(Hello there, dear readers. I would like to apologize for having not written anything for the past few days. When I wrote my last few entries, I had thought I was past the worst of my cold. To tell the truth, my last few entries felt like weaker ones, like I was held back by something. Most likely the cold threw off my writing. So, I decided to spend this time focusing more fully on conquering my cold, to ensure that I was in the best form to offer you all better work. My apologies for the delays. I will be back to a standard Monday through Friday schedule.)
This past weekend had the bombing of another film based on an established work, this time in the form of Pan. Though its failure is understandable given the quality of the writing and ideas slapped into it, it is sure to spin the wheels once more of the argument against adaptations. There are plenty who bemoan the nature of adaptations in film, who believe that Hollywood these days saturates the theaters with unoriginal works that water down their source material. Now, to me, that is simply not true. For one, there has always been adaptations done on film. Even the earliest days of movies have adapted stories like A Christmas Carol or The Wonderful Wizard of Oz. However, the issue here isn’t how many adaptations there are, it’s how they are done. If no care is taken to the craftmanship of adapting one work to another medium, then the result is an audience that is soured due to a poor representation of a story they like. Flood the market with such terrible representations, and people will naturally grow weary of it. So, the challenge becomes this: how do you ensure that people do not automatically see an adaptation or reimagining as something terrible? To me, the answer lies in determining which is more important to preserve. Namely, the spirit or the letter.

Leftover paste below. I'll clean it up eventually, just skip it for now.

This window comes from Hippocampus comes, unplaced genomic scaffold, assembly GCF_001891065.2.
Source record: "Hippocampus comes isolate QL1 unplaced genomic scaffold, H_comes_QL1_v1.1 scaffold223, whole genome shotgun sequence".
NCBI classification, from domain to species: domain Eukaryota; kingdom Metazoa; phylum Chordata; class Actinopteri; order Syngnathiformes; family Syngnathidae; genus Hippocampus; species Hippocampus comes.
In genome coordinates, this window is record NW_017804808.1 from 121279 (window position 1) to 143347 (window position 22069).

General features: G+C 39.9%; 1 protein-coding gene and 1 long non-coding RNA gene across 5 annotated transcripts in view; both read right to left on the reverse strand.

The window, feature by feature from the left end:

First, let me lay out what I mean. For me, the spirit and the letter are two separate but key parts of any story. The spirit is its heart, the themes and feelings that it conveys through its narrative. The letter is the specific way that it is told, the passages and events that unfold over its course. Both are elements that influence and affect a story and how its audience responds to it. Perhaps it is the feeling that a story evokes, or the ideas that it explores, that causes an audience to latch onto a story. Sometimes, it might be how the story is told, whether the events presented or the method of how the story is offered, that ensures that the story is one remembered. Both elements are key to a story and should be considered when it comes to adapting it, whether as a pure adaptation or as a reimagining of some kind. If I were to pick an element to focus on for an adaptation, however, I believe that it would be worth focusing on the spirit of a work and trying to capture that spirit when translating it to another form. After all, not everything can work as a “one to one” adaptation. Sequences that might be engaging to read in a book or play in a game could be a slog in a film format, or perhaps the way of how a character reacts or feels about a moment is best conveyed from a more interior space than what a movie might offer. True, there are some that can achieve such an approach. Sin City, for example, pretty much just lifts Frank Miller’s graphic novels straight from the page to screen, bringing its pulp thrills in a pure form. Not many adaptations have such a luxury, however, which is why the spirit of a work is more important to pursue.